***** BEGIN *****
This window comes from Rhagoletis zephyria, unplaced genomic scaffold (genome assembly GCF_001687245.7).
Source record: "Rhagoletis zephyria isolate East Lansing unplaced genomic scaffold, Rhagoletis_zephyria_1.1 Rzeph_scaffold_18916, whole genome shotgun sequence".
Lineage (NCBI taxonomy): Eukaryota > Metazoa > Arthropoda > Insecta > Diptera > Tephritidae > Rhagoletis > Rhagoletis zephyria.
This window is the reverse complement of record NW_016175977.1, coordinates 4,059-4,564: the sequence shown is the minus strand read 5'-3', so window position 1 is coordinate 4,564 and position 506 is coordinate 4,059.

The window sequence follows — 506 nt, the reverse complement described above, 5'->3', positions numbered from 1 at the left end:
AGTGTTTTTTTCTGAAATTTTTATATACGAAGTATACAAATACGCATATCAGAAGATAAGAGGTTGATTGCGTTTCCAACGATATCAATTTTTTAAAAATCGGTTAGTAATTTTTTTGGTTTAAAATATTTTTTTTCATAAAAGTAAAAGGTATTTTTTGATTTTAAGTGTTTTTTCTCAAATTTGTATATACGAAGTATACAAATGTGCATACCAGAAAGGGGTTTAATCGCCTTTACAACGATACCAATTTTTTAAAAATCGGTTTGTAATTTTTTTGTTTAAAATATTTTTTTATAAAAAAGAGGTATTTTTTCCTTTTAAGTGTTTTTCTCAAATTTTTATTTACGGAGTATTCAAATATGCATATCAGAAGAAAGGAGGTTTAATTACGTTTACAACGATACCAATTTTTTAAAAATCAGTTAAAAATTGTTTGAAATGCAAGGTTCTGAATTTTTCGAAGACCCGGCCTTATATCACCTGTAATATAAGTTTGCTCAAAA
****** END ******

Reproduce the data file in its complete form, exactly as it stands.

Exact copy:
This window comes from Rhagoletis zephyria, unplaced genomic scaffold (genome assembly GCF_001687245.7).
Source record: "Rhagoletis zephyria isolate East Lansing unplaced genomic scaffold, Rhagoletis_zephyria_1.1 Rzeph_scaffold_18916, whole genome shotgun sequence".
Lineage (NCBI taxonomy): Eukaryota > Metazoa > Arthropoda > Insecta > Diptera > Tephritidae > Rhagoletis > Rhagoletis zephyria.
This window is the reverse complement of record NW_016175977.1, coordinates 4,059-4,564: the sequence shown is the minus strand read 5'-3', so window position 1 is coordinate 4,564 and position 506 is coordinate 4,059.

The window sequence follows — 506 nt, the reverse complement described above, 5'->3', positions numbered from 1 at the left end:
AGTGTTTTTTTCTGAAATTTTTATATACGAAGTATACAAATACGCATATCAGAAGATAAGAGGTTGATTGCGTTTCCAACGATATCAATTTTTTAAAAATCGGTTAGTAATTTTTTTGGTTTAAAATATTTTTTTTCATAAAAGTAAAAGGTATTTTTTGATTTTAAGTGTTTTTTCTCAAATTTGTATATACGAAGTATACAAATGTGCATACCAGAAAGGGGTTTAATCGCCTTTACAACGATACCAATTTTTTAAAAATCGGTTTGTAATTTTTTTGTTTAAAATATTTTTTTATAAAAAAGAGGTATTTTTTCCTTTTAAGTGTTTTTCTCAAATTTTTATTTACGGAGTATTCAAATATGCATATCAGAAGAAAGGAGGTTTAATTACGTTTACAACGATACCAATTTTTTAAAAATCAGTTAAAAATTGTTTGAAATGCAAGGTTCTGAATTTTTCGAAGACCCGGCCTTATATCACCTGTAATATAAGTTTGCTCAAAA